City, county governments seek to recover $13 million in tax breaks from Alstom

City, county governments seek to recover $13 million in tax breaks from Alstom

With plant closing, city and county say GE owes for unpaid property taxes

December 6th, 2016 by Mike Pare in Business Around the Region

Staff file photo by John Rawlston/ Turbine components are seen at the Chattanooga Alstom plant in this file photo.

Photo by John Rawlston /Times Free Press.

Staff file photo by John Rawlston/ Machinist Brian Higdon works on a turbine component on a horizontal lathe at the Chattanooga Alstom plant in this file photo.

Staff file photo by John Rawlston/ Machinist Brian...

Photo by John Rawlston /Times Free Press.

Chattanooga and Hamilton County are trying to recoup about $13 million from General Electric related to tax breaks given to its Alstom manufacturing operations nearly a decade ago for jobs that are being eliminated with the planned shut- down of the Alstom plant by year's end.

"The city and county can and should recoup the full amount of taxes abated on the real and personal property subject to the [payment in lieu of tax, or PILOT] agreement and owed to them from the inception of the PILOT agreement," reads a letter sent to GE late last week.

The letter, presented at a meeting of the city's Industrial Development Board on Tuesday, also said the city and county would like to have an agreement on the $13 million before the release of equipment at the company's Chattanooga steam turbine manufacturing facility on Riverfront Parkway. A two-day online auction for the equipment is set for today and Thursday.

The letter said that if GE agrees with the city and county calculations and accepts the $13 million liability, it could promptly pay that amount. The city and county would immediately release the property.

Or, the letter said, GE could agree in writing that the $13 million owed is correct and allow the IDB to retain ownership of the equipment valued at the equivalent amount.

Nick Wilkinson, the city's deputy administrator for economic development, told the IDB that while the city is disappointed the plant is closing, its No. 1 concern is to "take care of the taxpayers."

He said the negotiation with GE is "a fluid situation. There's still a lot of pieces to fall into place."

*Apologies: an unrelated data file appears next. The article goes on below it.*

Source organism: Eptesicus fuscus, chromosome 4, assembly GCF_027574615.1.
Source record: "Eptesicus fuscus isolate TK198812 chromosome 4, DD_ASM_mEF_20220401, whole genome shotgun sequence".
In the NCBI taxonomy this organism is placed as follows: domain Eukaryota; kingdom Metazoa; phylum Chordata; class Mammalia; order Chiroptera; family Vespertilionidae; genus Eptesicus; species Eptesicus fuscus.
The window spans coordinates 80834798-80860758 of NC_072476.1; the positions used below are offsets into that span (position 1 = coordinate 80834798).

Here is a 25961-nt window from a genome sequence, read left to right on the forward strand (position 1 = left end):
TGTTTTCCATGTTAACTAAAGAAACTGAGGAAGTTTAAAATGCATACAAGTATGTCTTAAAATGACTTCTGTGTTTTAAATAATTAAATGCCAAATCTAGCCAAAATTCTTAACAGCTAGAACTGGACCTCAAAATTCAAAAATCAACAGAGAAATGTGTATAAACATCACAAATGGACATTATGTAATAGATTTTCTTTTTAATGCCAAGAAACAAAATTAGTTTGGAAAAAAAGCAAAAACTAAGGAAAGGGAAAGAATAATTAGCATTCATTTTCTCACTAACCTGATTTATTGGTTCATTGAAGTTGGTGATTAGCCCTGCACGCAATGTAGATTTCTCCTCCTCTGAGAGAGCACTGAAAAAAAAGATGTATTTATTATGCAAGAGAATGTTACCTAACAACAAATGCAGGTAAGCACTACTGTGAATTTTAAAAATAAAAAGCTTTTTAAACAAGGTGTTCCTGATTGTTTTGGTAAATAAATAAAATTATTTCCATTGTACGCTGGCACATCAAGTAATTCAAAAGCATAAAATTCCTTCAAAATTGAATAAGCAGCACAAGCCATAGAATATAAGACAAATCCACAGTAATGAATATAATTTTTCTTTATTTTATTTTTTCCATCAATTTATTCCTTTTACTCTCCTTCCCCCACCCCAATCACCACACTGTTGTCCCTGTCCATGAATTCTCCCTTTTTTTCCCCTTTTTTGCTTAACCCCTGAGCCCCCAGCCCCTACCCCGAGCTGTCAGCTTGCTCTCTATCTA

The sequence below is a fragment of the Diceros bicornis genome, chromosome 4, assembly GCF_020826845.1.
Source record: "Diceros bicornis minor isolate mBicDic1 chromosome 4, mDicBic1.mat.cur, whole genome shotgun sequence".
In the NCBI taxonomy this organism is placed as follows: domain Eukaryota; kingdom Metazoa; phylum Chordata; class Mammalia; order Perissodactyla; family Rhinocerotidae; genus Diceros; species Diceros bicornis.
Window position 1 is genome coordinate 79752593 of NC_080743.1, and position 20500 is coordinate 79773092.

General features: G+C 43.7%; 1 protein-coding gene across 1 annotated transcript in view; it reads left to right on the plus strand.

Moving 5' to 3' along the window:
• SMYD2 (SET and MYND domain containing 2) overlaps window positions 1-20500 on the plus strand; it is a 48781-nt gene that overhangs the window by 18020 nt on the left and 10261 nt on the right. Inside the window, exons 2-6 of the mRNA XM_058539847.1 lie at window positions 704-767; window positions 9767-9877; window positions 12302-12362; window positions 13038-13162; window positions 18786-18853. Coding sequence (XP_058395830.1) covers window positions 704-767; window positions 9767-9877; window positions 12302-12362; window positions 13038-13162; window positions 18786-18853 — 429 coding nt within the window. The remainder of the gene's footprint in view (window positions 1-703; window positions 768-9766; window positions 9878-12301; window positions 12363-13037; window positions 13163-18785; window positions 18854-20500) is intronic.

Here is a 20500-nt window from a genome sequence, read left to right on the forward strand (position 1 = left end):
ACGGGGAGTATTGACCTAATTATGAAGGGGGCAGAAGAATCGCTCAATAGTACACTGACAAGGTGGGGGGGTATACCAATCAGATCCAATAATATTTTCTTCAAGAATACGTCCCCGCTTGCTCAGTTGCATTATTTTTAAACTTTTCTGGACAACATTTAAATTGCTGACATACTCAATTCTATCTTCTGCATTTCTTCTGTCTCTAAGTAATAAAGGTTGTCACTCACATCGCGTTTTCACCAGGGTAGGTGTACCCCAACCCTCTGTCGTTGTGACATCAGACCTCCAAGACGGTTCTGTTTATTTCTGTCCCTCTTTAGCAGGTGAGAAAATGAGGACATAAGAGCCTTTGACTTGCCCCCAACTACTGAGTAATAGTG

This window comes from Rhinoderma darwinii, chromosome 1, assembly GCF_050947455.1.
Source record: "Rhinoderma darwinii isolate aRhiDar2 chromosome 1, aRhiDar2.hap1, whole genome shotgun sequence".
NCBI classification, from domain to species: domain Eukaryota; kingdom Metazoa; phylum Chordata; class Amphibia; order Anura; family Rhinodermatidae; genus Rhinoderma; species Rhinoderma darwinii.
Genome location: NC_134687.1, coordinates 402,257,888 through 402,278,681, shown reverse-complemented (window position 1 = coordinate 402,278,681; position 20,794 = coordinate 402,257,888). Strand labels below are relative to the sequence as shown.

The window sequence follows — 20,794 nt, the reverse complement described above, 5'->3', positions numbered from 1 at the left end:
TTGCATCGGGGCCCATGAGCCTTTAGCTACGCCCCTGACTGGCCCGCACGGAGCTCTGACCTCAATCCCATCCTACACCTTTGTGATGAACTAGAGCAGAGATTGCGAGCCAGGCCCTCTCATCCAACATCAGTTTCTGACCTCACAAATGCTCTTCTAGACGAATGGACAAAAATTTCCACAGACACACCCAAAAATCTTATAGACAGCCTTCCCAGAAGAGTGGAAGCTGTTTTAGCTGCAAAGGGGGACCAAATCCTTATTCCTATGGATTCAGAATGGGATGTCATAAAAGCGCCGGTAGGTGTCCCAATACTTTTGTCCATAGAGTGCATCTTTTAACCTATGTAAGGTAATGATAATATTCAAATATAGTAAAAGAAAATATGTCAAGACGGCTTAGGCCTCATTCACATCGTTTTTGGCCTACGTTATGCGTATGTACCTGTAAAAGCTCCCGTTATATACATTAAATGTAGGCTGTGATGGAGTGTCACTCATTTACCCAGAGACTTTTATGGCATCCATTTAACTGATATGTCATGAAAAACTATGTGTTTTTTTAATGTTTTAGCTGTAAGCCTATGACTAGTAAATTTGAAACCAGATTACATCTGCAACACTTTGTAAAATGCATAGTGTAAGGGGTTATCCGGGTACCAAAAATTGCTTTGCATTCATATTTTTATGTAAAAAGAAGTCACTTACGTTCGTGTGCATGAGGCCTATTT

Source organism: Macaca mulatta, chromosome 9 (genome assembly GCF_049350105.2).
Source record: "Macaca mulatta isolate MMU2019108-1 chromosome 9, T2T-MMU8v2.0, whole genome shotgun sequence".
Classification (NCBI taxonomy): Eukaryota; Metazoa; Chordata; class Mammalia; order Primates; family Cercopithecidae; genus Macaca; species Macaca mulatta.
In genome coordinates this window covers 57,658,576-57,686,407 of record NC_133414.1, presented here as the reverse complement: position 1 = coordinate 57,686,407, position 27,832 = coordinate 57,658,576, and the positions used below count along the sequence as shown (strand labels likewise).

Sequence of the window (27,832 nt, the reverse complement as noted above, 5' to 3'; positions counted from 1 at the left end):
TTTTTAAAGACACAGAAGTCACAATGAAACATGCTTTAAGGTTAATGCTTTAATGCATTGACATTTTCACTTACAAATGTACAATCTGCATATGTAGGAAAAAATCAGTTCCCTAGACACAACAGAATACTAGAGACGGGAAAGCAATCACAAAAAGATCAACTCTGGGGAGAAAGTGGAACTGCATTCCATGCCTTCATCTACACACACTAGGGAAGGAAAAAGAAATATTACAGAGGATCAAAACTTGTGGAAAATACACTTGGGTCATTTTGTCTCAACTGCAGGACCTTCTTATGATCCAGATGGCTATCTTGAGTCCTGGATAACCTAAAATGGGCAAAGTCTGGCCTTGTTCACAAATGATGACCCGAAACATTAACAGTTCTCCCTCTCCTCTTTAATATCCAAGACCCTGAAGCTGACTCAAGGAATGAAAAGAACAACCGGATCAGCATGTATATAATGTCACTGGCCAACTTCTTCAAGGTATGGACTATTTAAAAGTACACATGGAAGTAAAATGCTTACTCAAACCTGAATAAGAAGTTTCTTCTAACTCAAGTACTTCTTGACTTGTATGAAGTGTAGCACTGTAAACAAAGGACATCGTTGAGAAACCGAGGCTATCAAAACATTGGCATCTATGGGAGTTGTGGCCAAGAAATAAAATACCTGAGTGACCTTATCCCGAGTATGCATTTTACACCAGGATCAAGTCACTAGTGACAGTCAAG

Wilkinson termed the GE property "an incredibly important site."

"We have to continue our momentum, whether it's GE or whoever," he said about the location. "We want to see jobs, good living wages."

Helen Burns Sharp, founder of the citizen taxpayer group Accountability for Taxpayer Money (ATM), said she's pleased the city and county appear to be taking action and that $13 million seems like a justified amount.

"We hope there have been measures taken to ensure that monies realized by the sale of property, by auction or otherwise, are not disbursed to GE or Alstom until the issue of repayment of taxes has been resolved," she said.

Under the 2008 PILOT, the IDB took ownership of about 100 acres of land as well as the steam turbine manufacturing plant's equipment and then leased them back to the company in exchange for new Alstom investment and jobs.

But board attorney Phil Noblett said the city recently had received a request for a bill of sale from GE related to the equipment. He said that bill of sale was tendered to GE along with the letter.

"We're still waiting for a response to that Nov. 30 letter," he said. Noblett said the board didn't have an opportunity to vote on the bill of sale related to the equipment.

"It's already written in the escrow agreement so it's an automatic thing," he said, so long as there's a notification request. Noblett added that the bill of sale did not involve the land but just the equipment.

GE said in a statement that it's currently reviewing the letter from the city and county and it's committed to working through the matter.

Franklin McCallie, an ATM member, said he was heartened that the city and county are trying to recoup the $13 million from GE.

He said the money could be used for local schools and infrastructure needs.

In June, GE Power announced it was closing the steam turbine plant and two other adjacent facilities, eliminating 235 jobs. About a year ago, U.S.-based GE completed a $10.6 billion acquisition of the power and transmission division of France-based Alstom, including the Chattanooga facilities. GE plans to keep about 50 people in Chattanooga.

ATM had raised questions relating to the PILOT agreement for GE's Alstom plant and has been critical of the pact.

Sharp said ATM "hopes that the Alstom [PILOT] experience will be a wake-up call to our elected officials about needed changes to the local process for reviewing tax break requests and enforcing the terms of agreements."

Sharp said the Alstom PILOT "shows why the city and county need policies and procedures for jobs PILOTs. It reveals flaws in vetting, monitoring and enforcement."

Contact Mike Pare at mpare@timesfreepress.com or 423-757-6318.


This story was updated Dec. 6 at 11:35 p.m. with more information.


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